The history of the hypophysis: The pioneering studies of edoardo gemelli

Marco Riva, Giorgio Cosmacini, Pietro Mortini

Research output: Contribution to journalArticlepeer-review


Research into the embryological development of organs has been of relevant interest for contemporary medicine since the 19th century. In particular, some organs, such as the pituitary gland, or hypophysis, were deemed not to have a specific function. They were thus considered as rudimental organs, a mere residue of evolution. Edoardo Gemelli was an Italian doctor and friar, who was among the first to study this topic, under the supervision of Professor Camillo Golgi in Italy from 1903 to 1908. He gave a detailed description of the embryological development of the pituitary gland in mammals, also unveiling the functional role of the gland in water balance and growth. He addressed and tried to correctly embody the relevance of Darwin's theory of evolution, which was spreading following its publication in 1859. His findings, herein reported, are thus of both scientific and anthropological relevance for their contribution to the understanding of the morphofunctional nature of the hypophysis and of the theory of evolution, respectively.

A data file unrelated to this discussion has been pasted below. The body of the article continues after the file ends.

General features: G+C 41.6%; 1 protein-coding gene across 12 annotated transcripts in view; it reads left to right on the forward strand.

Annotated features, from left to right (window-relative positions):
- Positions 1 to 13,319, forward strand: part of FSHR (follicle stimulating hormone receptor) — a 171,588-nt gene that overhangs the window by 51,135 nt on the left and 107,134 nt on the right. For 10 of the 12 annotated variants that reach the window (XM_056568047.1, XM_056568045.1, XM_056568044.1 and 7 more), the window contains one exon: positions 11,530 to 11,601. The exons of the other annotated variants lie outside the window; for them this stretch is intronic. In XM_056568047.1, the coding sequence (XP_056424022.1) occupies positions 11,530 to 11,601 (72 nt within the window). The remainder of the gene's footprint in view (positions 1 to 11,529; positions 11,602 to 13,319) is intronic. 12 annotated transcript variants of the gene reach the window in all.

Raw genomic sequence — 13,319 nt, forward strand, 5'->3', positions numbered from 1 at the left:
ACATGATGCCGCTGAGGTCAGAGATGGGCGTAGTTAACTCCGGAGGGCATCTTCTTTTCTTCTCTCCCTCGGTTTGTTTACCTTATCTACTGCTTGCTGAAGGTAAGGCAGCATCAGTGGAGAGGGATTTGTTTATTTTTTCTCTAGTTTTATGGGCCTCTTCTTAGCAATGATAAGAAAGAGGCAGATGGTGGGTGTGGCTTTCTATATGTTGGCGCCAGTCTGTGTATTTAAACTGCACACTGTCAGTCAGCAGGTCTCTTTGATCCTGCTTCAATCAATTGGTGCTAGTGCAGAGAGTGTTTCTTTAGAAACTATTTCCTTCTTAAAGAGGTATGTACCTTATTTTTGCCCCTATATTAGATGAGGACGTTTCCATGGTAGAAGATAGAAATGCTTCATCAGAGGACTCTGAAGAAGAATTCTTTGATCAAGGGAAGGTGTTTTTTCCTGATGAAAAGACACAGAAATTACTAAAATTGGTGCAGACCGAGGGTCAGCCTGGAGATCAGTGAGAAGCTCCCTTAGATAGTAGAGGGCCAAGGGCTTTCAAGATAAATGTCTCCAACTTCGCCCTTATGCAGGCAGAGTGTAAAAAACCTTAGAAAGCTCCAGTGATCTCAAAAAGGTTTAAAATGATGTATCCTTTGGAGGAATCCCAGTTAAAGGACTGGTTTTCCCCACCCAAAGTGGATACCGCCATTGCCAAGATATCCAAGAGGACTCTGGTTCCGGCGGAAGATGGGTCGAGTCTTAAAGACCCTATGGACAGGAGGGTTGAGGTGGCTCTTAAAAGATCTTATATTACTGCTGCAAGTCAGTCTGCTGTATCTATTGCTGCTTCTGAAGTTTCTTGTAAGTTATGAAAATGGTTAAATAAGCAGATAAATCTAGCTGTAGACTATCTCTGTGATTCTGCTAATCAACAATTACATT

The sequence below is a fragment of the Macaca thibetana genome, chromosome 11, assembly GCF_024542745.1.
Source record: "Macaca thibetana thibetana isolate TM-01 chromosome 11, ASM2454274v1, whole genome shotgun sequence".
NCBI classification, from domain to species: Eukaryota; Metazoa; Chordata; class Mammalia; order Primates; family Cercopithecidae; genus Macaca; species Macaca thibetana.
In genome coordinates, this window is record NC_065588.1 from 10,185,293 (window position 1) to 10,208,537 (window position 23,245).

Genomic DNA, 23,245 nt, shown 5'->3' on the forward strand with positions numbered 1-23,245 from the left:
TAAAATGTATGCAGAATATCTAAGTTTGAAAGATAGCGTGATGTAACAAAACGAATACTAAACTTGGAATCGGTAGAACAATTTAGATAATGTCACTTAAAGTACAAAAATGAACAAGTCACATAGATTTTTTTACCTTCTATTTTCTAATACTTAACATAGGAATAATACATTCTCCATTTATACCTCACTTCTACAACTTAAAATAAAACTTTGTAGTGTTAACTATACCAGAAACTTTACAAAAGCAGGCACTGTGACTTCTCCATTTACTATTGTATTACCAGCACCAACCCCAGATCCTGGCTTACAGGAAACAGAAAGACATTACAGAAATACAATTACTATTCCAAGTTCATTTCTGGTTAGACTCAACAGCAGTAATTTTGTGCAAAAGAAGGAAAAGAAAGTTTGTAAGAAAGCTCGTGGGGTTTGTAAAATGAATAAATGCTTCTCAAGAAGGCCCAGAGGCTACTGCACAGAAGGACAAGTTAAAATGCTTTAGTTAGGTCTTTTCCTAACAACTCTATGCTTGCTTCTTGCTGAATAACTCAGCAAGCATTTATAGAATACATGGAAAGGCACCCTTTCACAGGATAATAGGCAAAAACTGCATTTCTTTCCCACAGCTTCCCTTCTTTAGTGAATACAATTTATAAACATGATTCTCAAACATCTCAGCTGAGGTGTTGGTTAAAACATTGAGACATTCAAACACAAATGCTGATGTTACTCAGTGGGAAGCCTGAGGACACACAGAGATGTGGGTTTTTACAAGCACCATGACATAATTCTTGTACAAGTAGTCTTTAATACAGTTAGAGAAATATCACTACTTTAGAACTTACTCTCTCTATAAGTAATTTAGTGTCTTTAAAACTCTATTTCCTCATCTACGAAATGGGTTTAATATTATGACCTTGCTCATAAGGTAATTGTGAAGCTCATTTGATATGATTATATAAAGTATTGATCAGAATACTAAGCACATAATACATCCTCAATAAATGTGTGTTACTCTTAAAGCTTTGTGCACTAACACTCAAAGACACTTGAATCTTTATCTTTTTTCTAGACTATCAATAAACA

Original languageEnglish
Pages (from-to)1483-1489
Number of pages7
Issue number6
Publication statusPublished - Jun 2011


  • Black stain reaction
  • Edoardo Gemelli
  • Embryology
  • Evolution
  • Pituitary gland

ASJC Scopus subject areas

  • Clinical Neurology
  • Surgery


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